In the discussions that followed, Professor Iwamoto pointed out that the ideas cited in the Watanabe report had been widely discussed within academic circles, and that there were those who took a critical stance on them. He added that the model called for a framework in which fiscal policies decided prices, but questioned whether or not it was necessary to take into account the role of currencies, wondered if non-Ricardian outlays would make it impossible for the government to convert government bonds and what the incentive linking these two channels to actual fiscal reform could be. Consulting Fellow Takahashi commented that if the second channel of inflation were to work well amid Japan's current deflation, this would be more desirable. Professor Kitamura said the report did not take the indefinite future into account, and asked what sort of realistic time frame was in mind. Consulting Fellow Watanabe responded that it was very well possible that government bonds might crash because the government would be unable to convert them. On the issue of the indefinite future, he answered that time frames of 10 years and 30 years were in his mind, as he was considering the maturity of government bonds.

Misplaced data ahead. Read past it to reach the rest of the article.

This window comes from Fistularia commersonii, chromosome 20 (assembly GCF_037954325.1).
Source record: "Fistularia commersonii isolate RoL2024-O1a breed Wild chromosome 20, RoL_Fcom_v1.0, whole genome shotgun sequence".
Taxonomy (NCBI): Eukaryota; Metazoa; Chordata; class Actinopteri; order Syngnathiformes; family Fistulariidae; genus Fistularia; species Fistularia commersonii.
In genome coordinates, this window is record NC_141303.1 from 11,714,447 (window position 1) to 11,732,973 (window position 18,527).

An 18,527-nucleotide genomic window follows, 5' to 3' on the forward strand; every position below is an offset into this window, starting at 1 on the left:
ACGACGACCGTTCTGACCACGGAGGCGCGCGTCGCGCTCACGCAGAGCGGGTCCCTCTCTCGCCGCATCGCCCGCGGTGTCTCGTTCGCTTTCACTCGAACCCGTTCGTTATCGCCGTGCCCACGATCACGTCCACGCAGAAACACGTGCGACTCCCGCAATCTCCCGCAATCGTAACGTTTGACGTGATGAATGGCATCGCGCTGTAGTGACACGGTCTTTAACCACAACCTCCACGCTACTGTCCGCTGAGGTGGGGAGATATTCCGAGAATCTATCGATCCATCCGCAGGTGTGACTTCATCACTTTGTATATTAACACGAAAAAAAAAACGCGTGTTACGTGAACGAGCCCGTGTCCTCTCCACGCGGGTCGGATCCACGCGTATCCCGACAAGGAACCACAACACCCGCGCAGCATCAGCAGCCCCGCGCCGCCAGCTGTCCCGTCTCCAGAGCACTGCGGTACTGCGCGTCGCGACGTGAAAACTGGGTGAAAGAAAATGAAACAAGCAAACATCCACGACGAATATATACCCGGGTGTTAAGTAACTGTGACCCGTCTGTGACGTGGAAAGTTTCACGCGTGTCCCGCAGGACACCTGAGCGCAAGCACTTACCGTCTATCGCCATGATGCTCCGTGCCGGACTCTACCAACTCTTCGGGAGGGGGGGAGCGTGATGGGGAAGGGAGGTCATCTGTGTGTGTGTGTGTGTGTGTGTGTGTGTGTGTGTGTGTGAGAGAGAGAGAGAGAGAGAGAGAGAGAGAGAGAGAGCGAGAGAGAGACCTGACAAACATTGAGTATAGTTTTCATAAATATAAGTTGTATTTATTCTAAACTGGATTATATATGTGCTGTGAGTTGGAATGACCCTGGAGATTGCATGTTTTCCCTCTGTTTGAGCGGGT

(Text compiled and edited by KIMURA Yuji, RIETI Research Staff)